Printer Friendly

Get lucky: winning advice from lottery expert Ben Johnson.

AS AN EDUCATOR and a free-lance writer, Anna Maria Island's Ben Johnson knows how to get up to speed on any subject, fast. Five years ago, when the Florida lottery began, he started reading about lotteries all around the country. He soon knew enough that one evening, he entertained his friends for three hours by answering all their questions about playing the lottery. Johnson went home thinking, "I could write a column about this subject!" Today "The Lottery Column," syndicated through United Features, appears weekly throughout the country. (Locally, it runs in the Bradenton Herald.) And Johnson has published one book about the lottery, with his second, "Winning the Lottery," out in bookstores this month.

The Florida lottery, Johnson says, is considered the best in the country. Players spend about $2.5 billion each year, and winners take home more money than in any other state -- $1.25 billion in most years. We asked this national lottery guru to share with us the most frequently asked questions -- and answers -- about winning the lottery.

Okay, tell us straight off. How do we win the lottery?

I have no idea -- other than luck. There's no sure way. If anybody had a winning system, then there wouldn't be any lottery. They exist to make money.

Should you select your own numbers or play quick pick?

I recommend quick pick rather than using lucky numbers. The reason is most of your lucky numbers are probably under 31, since they usually include children's ages, your birthday, your spouse's birthday, that kind of thing. Quick pick selects from 49 numbers, so there is a good chance winning numbers will be spread beyond 31, which means there is less likelihood someone else will get the same numbers. There has been only one occasion -- in Oregon -- when a computer has given the same set of winning quick pick numbers to different people. But almost every time a person wins using lucky numbers, someone else also wins. Take the set of numbers where you probably won't have to share the winnings.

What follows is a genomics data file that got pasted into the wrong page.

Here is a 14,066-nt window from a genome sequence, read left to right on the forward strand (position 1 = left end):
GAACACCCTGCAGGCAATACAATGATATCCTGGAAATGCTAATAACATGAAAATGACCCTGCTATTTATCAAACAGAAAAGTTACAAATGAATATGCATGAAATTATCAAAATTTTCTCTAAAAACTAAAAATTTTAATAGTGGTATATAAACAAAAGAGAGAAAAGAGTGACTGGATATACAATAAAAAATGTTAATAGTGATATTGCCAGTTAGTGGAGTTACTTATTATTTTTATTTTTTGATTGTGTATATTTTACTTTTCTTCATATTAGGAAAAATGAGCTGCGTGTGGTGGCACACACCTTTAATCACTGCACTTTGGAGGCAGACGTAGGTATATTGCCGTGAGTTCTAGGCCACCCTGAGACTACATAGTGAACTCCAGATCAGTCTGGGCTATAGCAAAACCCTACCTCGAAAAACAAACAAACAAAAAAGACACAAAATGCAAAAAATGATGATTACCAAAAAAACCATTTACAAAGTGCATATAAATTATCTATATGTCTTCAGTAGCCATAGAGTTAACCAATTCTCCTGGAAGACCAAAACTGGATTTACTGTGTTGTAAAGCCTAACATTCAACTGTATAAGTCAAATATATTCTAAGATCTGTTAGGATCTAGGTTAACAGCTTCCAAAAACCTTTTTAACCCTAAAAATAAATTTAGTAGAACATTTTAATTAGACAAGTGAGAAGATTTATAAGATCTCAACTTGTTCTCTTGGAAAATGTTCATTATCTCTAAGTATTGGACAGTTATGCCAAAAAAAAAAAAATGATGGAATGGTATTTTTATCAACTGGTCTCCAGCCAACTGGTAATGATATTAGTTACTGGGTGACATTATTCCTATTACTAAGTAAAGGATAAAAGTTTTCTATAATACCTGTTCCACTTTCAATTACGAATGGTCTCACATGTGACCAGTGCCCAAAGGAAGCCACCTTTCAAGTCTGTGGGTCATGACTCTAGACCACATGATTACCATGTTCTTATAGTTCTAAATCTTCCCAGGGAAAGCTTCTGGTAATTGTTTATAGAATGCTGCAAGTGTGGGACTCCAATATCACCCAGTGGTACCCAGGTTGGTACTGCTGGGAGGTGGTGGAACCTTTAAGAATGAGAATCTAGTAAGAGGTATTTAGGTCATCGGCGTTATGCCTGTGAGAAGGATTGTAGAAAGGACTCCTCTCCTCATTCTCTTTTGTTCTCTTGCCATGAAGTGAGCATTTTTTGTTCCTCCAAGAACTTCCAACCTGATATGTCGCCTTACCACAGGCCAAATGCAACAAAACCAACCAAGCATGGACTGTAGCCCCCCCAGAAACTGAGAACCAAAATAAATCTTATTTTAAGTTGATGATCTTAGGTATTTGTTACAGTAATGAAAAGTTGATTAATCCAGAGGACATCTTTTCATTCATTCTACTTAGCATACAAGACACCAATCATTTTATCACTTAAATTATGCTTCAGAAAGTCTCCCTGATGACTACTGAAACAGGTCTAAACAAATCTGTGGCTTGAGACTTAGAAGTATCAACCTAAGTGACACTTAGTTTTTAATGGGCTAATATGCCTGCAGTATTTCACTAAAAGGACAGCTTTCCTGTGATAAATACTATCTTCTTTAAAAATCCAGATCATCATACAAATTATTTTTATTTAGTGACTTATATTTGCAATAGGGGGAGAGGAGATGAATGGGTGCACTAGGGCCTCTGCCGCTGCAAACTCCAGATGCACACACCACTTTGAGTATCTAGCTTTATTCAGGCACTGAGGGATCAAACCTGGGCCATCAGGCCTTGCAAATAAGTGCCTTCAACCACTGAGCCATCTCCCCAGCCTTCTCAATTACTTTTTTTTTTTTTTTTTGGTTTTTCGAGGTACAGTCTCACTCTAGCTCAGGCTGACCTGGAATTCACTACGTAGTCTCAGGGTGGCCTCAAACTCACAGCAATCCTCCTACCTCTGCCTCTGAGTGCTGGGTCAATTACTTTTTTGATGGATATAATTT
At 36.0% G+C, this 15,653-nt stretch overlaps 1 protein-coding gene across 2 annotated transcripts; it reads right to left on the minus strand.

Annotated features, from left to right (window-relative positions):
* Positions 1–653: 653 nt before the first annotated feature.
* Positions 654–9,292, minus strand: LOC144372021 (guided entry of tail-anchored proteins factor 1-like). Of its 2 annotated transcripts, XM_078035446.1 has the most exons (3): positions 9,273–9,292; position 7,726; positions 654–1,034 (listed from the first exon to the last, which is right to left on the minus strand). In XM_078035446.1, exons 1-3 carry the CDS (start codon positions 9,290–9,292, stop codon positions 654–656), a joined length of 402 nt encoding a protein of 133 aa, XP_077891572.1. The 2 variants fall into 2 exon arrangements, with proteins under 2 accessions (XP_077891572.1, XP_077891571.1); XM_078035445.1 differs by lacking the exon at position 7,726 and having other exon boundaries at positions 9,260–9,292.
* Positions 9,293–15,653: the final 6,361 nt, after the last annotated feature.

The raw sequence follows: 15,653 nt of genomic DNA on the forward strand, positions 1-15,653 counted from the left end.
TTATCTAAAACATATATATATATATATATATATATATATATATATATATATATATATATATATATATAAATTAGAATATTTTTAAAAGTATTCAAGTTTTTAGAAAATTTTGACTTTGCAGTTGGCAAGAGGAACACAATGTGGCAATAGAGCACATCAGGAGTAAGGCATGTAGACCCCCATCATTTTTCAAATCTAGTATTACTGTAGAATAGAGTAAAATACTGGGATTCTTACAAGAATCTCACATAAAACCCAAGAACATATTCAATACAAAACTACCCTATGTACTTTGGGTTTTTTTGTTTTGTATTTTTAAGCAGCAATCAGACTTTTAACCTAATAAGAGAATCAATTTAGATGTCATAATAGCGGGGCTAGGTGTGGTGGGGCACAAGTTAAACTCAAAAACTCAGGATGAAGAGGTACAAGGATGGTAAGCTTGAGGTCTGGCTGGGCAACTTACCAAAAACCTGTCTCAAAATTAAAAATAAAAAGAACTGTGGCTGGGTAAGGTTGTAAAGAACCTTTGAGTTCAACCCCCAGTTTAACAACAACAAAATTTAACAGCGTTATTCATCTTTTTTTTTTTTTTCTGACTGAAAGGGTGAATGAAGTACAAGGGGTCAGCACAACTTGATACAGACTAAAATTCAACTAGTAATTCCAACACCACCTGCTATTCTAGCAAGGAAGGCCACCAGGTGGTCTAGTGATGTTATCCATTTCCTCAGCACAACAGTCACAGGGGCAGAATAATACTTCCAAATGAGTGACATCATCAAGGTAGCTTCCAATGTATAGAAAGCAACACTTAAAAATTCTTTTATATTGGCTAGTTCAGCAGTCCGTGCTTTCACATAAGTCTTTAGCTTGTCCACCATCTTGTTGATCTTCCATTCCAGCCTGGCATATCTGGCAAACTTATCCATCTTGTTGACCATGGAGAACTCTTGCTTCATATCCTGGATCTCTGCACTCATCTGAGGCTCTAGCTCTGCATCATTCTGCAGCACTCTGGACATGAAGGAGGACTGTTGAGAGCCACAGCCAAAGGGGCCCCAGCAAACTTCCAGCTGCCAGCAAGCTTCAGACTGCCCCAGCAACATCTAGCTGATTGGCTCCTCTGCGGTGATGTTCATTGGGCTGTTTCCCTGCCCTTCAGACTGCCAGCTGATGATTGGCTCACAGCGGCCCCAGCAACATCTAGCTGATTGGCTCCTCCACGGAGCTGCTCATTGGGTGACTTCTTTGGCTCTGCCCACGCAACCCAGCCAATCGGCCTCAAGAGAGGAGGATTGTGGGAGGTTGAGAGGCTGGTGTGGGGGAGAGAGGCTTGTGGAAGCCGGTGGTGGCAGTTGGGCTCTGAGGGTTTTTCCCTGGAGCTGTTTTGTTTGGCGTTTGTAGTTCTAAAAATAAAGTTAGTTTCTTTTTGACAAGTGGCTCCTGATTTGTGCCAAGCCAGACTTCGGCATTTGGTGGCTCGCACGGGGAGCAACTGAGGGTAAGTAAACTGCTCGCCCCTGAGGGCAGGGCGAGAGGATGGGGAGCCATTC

Will it pay to invest a lot of money in the lottery?

Some guy in Jacksonville bought $80,000 worth of Lotto tickets for one drawing. That gave him 80,000 chances out of nearly 14 million possible chances, or about one-half of one percent of all possible number combinations. That still left him close to 13,900,000 number combinations that he didn't buy. He didn't win anything. The chances of even a huge amount of money giving you a winning ticket are very slim.

Then what's the best way to increase your chance of winning?

Spend the same amount of money but join a lottery pool. When you win, you share. You buy one and I'll buy one. Now, instead of just one chance each, we both have two chances of winning. One out of every three major prize winners nationwide belongs to a pool.

Once you've won, how soon can you get your money?

If you win the Lotto, you notify lottery officials and turn in your winning ticket. Officials with the Florida Lottery Commission validate it and make sure it's a winning ticket. After about a week, you can get your money. If you win under $600, you can walk into any store selling lottery tickets -- Circle K, 7-11 -- and get the money that day.

Any great schemes for beating the lottery?

It's almost impossible to fool a state lottery. But there have been some wonderful scams that almost worked. In 1988 in Pennsylvania, a $6 million win came in and no one claimed the prize. It was getting down to the wire. Officials were anticipating that the money would go back into the pool.

Suddenly, a man appeared with the winning ticket. He said he had been using it as a bookmark. He was paid his first installment of $490,000. He celebrated extensively, but three weeks later he and a computer programmer who worked for the company that printed the ticket were arrested.

Officials won't say how they discovered the scam, but here's what happened. After the winning numbers were announced and no one came forward, the computer programmer printed a blank ticket with the winning numbers. Because he worked for the printer, he knew that each store selling tickets has its own code number printed on the ticket, and he knew the code number of the store that had sold the winning ticket. He printed that store number on the ticket. He and his friend did win something: a jail sentence. Incidentally, every state generally counts on about 20 percent of winnings being unclaimed.

Should I keep track of the winning numbers and play the "hot numbers" theory?

You can if you want to. We all want to believe there is a force at work behind the scenes guiding our lives. That would be nice, but there is no evidence of it when it comes to the lottery. Thousands of scam artists will sell you things guaranteeing you a winning lottery number. They don't work. People have won by dreaming of numbers. The largest individual lottery winner in the country -- $51 million -- picked the first six numbers she saw in a newspaper. She won.

How much tax must you pay on your winnings?